I’m still employed at the construction firm. I’m known for my first-rate shorthand and my excellent typing skills . . . One colleague, an accountant, has pursued me quite eagerly, and has even proposed marriage. I don’t mention it to brag. I only bring it up to show that there are still people who think better of me than I think of myself. If I were a man, I certainly wouldn’t find myself desirable.

Reader, don’t you believe it.

•   •   •

Given her difficulties with the opposite sex, I wonder whether Aloisia wouldn’t prefer to be a silverfish? You see, the male silverfish leaves a sperm packet hanging from a silk thread attached to a twig, which the female picks up later with her genital opening. After she’s drained the packet, she eats it. Zero emotional fallout. This I learned from Sex on Six Legs: Lessons on Life, Love and Language from the Insect World, by Marlene Zuk, a book that has given me almost more insect anecdotes than I know what to do with. At dinner, they don’t just end the conversation, they end dinner. It is a powerful feeling: I recommend it. Whatever the person sitting opposite thinks he knows about insects, after reading this book I guarantee you will know more. He will say, “Oh, sure, some wasps inject their cockroach prey with a paralyzing poison which allows them to drag the roach back to the wasp nest and keeps it fresh.” You will sigh and look down at the butter dish. You will inform your friend—not without humility—that there exists a jewel wasp who rather than using simple paralysis injects the roach with “a judicious sting inside [its] head, so that its nervous system, and legs, still function well enough to allow it to walk on its own.” Then the wasp leads the roach to its doom, effectively “hijack[ing its] free will.” Zombie-cockroach! And PS: if you ever see a silent male cricket failing to attract any females, it’s not because he’s shy, it’s because a fly has, at some earlier point, deposited some tiny larvae on him, and one or more of the resulting maggots have gone into his body, eaten him from the inside, grown as big as the cricket itself, and now live inside him. Zombie-cricket-fly! Game, set, match: you.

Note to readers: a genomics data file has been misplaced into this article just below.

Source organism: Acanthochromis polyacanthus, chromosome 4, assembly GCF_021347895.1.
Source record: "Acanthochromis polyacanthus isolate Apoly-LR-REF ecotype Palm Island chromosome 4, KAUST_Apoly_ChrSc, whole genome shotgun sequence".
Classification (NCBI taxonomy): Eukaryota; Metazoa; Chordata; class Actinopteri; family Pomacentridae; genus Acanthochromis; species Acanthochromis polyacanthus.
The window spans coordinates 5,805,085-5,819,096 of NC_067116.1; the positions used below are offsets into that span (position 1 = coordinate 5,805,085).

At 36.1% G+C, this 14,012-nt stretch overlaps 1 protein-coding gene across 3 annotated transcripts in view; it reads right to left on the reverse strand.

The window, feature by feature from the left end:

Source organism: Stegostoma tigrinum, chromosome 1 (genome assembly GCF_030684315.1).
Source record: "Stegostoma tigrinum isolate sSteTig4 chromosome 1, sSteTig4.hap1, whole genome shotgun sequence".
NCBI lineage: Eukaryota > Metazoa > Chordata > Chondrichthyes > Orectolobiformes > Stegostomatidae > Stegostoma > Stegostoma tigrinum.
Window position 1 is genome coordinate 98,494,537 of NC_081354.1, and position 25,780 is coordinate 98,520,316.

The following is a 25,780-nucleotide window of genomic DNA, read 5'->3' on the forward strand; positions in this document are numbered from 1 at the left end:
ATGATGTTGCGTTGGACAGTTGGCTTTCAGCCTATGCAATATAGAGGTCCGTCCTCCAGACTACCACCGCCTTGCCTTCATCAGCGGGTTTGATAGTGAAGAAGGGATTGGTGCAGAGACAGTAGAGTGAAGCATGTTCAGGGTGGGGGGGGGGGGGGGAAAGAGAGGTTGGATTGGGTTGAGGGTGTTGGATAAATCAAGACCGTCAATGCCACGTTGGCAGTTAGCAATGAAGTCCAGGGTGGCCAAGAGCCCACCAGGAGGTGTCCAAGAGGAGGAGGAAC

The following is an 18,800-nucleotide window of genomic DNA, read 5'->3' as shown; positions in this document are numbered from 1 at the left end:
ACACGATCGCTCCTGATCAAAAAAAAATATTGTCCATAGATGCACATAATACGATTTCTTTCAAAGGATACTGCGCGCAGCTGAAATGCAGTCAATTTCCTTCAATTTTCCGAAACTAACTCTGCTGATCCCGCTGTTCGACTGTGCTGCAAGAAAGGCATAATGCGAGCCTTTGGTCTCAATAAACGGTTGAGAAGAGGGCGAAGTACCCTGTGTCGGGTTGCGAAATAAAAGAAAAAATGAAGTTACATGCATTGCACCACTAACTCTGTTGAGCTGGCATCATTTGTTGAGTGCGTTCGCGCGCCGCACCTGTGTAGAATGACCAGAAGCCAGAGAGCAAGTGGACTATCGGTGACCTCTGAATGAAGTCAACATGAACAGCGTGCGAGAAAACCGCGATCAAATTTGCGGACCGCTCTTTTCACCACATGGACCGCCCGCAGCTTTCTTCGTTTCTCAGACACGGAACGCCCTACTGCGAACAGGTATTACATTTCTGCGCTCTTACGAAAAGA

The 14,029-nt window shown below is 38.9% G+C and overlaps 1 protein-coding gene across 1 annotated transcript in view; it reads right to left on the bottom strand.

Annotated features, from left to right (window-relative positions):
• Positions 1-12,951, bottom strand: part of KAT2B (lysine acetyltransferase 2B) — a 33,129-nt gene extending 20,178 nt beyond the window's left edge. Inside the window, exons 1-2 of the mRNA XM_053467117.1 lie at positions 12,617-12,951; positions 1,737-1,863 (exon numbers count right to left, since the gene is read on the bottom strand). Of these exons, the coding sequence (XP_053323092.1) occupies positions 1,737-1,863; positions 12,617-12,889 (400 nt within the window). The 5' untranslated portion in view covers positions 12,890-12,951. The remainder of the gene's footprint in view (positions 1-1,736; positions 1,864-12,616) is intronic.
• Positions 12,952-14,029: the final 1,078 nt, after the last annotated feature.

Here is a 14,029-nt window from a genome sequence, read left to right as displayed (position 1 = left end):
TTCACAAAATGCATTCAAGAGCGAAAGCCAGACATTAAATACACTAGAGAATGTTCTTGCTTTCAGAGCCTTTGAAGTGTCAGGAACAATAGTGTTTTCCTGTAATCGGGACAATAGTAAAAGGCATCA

But there is much more to this book than the opportunity to lord it over your acquaintances. It’s a chance to look at the way genes behave, free from the wishful thinking, cultural assumption and ideological prejudice we sometimes bring to the study of our own species. What gives insects the edge here is the great variety of their genomes—“A monkey is a lot more like a mouse than a grasshopper is like a flea”—and their profoundly alien ways, which makes it more difficult for us to anthropomorphize them, though we do give it our best shot, as we’ll see.